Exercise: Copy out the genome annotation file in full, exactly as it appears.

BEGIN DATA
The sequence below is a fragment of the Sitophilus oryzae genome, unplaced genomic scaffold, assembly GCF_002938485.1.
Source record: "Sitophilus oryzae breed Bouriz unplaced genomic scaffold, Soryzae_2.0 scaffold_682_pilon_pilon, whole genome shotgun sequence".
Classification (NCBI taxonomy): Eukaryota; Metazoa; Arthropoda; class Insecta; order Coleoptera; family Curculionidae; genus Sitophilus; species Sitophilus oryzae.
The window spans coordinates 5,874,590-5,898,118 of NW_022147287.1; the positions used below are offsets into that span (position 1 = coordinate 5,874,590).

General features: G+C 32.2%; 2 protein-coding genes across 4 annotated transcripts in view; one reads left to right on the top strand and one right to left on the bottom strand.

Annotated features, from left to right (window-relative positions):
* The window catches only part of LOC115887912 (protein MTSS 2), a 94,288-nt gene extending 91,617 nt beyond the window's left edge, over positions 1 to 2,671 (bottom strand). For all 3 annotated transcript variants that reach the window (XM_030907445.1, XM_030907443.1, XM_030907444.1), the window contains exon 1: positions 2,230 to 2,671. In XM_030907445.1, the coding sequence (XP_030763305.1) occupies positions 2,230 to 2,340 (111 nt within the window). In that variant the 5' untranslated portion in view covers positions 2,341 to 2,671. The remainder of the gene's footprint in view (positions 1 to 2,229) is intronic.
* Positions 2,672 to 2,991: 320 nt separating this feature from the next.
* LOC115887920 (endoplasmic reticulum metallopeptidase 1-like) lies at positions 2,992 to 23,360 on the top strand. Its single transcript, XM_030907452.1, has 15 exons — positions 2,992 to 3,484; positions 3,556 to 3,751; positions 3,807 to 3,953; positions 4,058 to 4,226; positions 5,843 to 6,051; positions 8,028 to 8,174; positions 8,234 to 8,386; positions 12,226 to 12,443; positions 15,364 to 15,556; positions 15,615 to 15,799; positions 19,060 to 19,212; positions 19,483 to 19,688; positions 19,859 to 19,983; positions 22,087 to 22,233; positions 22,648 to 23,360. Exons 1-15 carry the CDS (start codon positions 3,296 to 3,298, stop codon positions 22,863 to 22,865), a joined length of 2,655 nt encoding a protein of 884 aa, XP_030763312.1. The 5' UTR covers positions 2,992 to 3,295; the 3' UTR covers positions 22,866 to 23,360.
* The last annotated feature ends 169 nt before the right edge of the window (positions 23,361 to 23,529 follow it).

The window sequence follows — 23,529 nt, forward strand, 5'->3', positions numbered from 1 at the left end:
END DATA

The sequence below is a fragment of the Sitophilus oryzae genome, unplaced genomic scaffold, assembly GCF_002938485.1.
Source record: "Sitophilus oryzae breed Bouriz unplaced genomic scaffold, Soryzae_2.0 scaffold_682_pilon_pilon, whole genome shotgun sequence".
Classification (NCBI taxonomy): Eukaryota; Metazoa; Arthropoda; class Insecta; order Coleoptera; family Curculionidae; genus Sitophilus; species Sitophilus oryzae.
The window spans coordinates 5,874,590-5,898,118 of NW_022147287.1; the positions used below are offsets into that span (position 1 = coordinate 5,874,590).

General features: G+C 32.2%; 2 protein-coding genes across 4 annotated transcripts in view; one reads left to right on the top strand and one right to left on the bottom strand.

Annotated features, from left to right (window-relative positions):
* The window catches only part of LOC115887912 (protein MTSS 2), a 94,288-nt gene extending 91,617 nt beyond the window's left edge, over positions 1 to 2,671 (bottom strand). For all 3 annotated transcript variants that reach the window (XM_030907445.1, XM_030907443.1, XM_030907444.1), the window contains exon 1: positions 2,230 to 2,671. In XM_030907445.1, the coding sequence (XP_030763305.1) occupies positions 2,230 to 2,340 (111 nt within the window). In that variant the 5' untranslated portion in view covers positions 2,341 to 2,671. The remainder of the gene's footprint in view (positions 1 to 2,229) is intronic.
* Positions 2,672 to 2,991: 320 nt separating this feature from the next.
* LOC115887920 (endoplasmic reticulum metallopeptidase 1-like) lies at positions 2,992 to 23,360 on the top strand. Its single transcript, XM_030907452.1, has 15 exons — positions 2,992 to 3,484; positions 3,556 to 3,751; positions 3,807 to 3,953; positions 4,058 to 4,226; positions 5,843 to 6,051; positions 8,028 to 8,174; positions 8,234 to 8,386; positions 12,226 to 12,443; positions 15,364 to 15,556; positions 15,615 to 15,799; positions 19,060 to 19,212; positions 19,483 to 19,688; positions 19,859 to 19,983; positions 22,087 to 22,233; positions 22,648 to 23,360. Exons 1-15 carry the CDS (start codon positions 3,296 to 3,298, stop codon positions 22,863 to 22,865), a joined length of 2,655 nt encoding a protein of 884 aa, XP_030763312.1. The 5' UTR covers positions 2,992 to 3,295; the 3' UTR covers positions 22,866 to 23,360.
* The last annotated feature ends 169 nt before the right edge of the window (positions 23,361 to 23,529 follow it).

The window sequence follows — 23,529 nt, forward strand, 5'->3', positions numbered from 1 at the left end: